(director: Bruce Humberstone; screenwriters: story by Arthur Sheekman/Don Hartman/ Philip Rapp/ Melville Shavelson/Jack Jevne/Eddie Moran; cinematographers: Victor Milner/William Snyder; editor: Daniel Mandell ; music: Ray Heindorf; cast: Danny Kaye (Edwin Dingle/Buzzy Bellew), Virginia Mayo (Ellen Shanley), Vera-Ellen (Midge Mallon), Allen Jenkins (Chimp), Edward Brophy (Torso), Donald Woods (Monte Rossen), S.A. Sakall (Schmidt), Steve Cochran (Ten Grand Jackson), Otto Kruger (District Attorney), Huntz Hall (Sailor), Gisela Werbiseck (Mrs. Schmidt); Runtime: 98; MPAA Rating: NR; producer: Samuel Goldwyn; Embassy Home Entertainment; 1945)
“An eye-catching colorful musical comedy.”
Reviewed by Dennis Schwartz
Danny Kaye’s first feature film Up in Arms (1944) was a hit, so producer Samuel Goldwyn made him again the star of his second feature–an eye-catching colorful musical comedy. Kaye has a dual role of playing both twins, as the film goes into Topper territory. The film’s special effects were so innovative, that John Fulton won an Oscar for his fine work. Adroit filmmaker Bruce Humberstone(“Ten Wanted Men”/”Pin-Up Girl”/”I Wake Up Screaming”) does a nice job of allowing the hyper Kaye to showcase his many talents, ranging from romance to song to comedy. Writers Arthur Sheekman, Don Hartman, Philip Rapp, Melville Shavelson, Jack Jevne and Eddie Moran keep the story line going by creating a watchable fantasy story. There are only a few stretches of tedium.
Buzzy Bellew (Danny Kaye) is the brash headliner song and dance man at the Pelican Club in Manhattan. He testifies to the DA (Otto Kruger) he witnessed mobster Ten Grand Jackson (Steve Cochran) strangle to death in the street a fan dancer, whose real name is a mystery. Under her real name, she has stored in a safety-deposit box evidence that would put Ten Grand behind bars for a long time. Ten Grand gets out on bail and hires Chimp (Allen Jenkins) and Torso (Edward Brophy) to bump off the eye-witness. They kill Buzzy in his dressing room and dump his body in a lake at Prospect Park. From the other world Buzzy makes contact with his estranged clairvoyant twin brother Edwin Dingle (Kaye again), a timid, bespectacled bookworm, geek, who while on a dinner date leaves his sweet and sincere librarian girlfriend Ellen Shanley (Virginia Mayo) to go to Brooklyn’s Prospect Park because he’s hauntingly summoned there by someone named Buzzy. At the park he encounters the ghost of his brother, whose real name is Buster. The brothers quickly reunite after not seeing each other for the last ten years. Buster now wants his scholarly brother to avenge his death with the mobster, and offers ghostly help by entering his body during critical times. Edwin also must marry his twin’s showbiz partner, Midge (Vera-Ellen), while he is being pursued by the same hit men who are puzzled that Buzzy is still alive when they spot lookalike Edwin at the Pelican Club.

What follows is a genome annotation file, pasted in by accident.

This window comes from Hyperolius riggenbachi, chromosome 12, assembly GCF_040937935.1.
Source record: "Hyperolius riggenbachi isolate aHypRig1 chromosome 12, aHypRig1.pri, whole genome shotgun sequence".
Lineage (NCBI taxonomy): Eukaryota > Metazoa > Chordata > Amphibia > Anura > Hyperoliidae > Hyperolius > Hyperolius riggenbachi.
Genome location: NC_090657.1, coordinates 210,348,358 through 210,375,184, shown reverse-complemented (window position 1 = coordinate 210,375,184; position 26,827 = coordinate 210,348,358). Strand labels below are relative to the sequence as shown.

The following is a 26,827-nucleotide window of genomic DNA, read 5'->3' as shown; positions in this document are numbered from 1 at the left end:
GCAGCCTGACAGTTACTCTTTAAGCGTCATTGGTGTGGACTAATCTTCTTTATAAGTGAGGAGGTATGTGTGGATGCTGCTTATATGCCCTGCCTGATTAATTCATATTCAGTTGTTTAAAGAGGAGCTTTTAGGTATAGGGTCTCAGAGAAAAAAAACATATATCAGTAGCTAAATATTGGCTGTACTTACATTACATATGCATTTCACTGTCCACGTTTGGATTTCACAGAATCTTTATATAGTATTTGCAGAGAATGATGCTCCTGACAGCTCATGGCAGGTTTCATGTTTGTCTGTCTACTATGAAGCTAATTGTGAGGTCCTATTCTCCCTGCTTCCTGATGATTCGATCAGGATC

Kaye is a ball of manic energy, who becomes increasingly silly and tiresome as the film reaches its climax and his performance goes from marvelous to a bit too much ham for my taste.
S.A. Sakall has a small part as a befuddled deli store owner, while Donald Woods is the nightclub manager who marries Vera-Ellen when Buzzy is a no show at the altar.
Danny Kaye’s composer wife, Sylvia Fine, created several wonderful specialty numbers for her hubby, which included the lively “Bali Boogie.”
REVIEWED ON 4/2/2015 GRADE: B